Standing beside the sunlit vineyard after the storm, the other day, I noticed a few bugs floating by on the slight breeze. Lovely day. I’m at work, talking away (politely) to clients and trying not to drift off into watching the kestrel floating down the valley, or the Sardinian warblers bickering in the olive tree. Now I find that, as I look over into the vineyard I can see plumes of insects rising from it, the wings catching the light. It looks bright and hopeful to see them drifting up into the air. I wonder what they are. One of my clients yelps and bats at something floating onto his ear, knocking it down. “Don’t worry,” I say hastily, “Only a flying ant.”
I’ve talked in some of these blogs about how much wildlife you can see on short walks, road or track walks, which you can do even if you are not a strong walker. I see wildlife even walking around the village – though it does help when you are surrounded by natural park or farmland.
But last night I sat on my tiny roof terrace and watched birds. In the long warm part of the year – from about April to about October – our village skies are full of activity from what I call the summer birds, and they were there: I could tick them off mentally – multiple fluttering house-martins close overhead; occasional swallows and a swallow that perched on the rail of an abandoned half house giving a familiar twitter-and-buzz; a few swifts with their thin-winged arc flying higher but faster than the martins against the bright blue sky.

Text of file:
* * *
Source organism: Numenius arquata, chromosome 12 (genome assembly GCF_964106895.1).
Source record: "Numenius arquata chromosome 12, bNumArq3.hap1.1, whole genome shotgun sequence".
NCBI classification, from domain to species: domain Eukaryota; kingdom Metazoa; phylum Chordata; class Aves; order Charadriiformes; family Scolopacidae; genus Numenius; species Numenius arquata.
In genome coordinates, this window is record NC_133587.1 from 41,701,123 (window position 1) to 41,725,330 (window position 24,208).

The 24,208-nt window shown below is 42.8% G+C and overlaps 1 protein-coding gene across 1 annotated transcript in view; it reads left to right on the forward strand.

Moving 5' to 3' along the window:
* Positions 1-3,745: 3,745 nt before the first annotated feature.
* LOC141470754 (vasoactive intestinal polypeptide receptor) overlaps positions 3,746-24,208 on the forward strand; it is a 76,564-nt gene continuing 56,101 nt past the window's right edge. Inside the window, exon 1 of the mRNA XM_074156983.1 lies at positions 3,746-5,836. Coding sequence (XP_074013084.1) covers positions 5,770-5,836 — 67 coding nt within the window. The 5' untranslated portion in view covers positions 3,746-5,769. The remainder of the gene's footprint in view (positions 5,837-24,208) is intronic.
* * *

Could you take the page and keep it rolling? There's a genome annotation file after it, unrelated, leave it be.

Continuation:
There were stout pigeons that flew through the busy skies too, and others: a pied wagtail, a bird I’m always seeing on road edges out of town but rarely among the houses. It came and perched (and wagged) on a tv aerial in front. On another aerial at the back (these things were surely put up for birds to perch on!) a pair of spotless starlings stopped in and gave a few wolf-whistles.
And finally (it was edging towards evening with the temperature gently dropping and the light draining slowly, slowly from the sky) the mad flittering of the crop-caped bat. I think they nest below the roof tiles – that is my guess. Always happy to see these fascinating flying mice, sharing the sky with birds.
All that in just half an hour of watching these crowded springtime skies. It may not seem very exciting – nothing exotic – but every one of these creatures is extraordinary in its own right!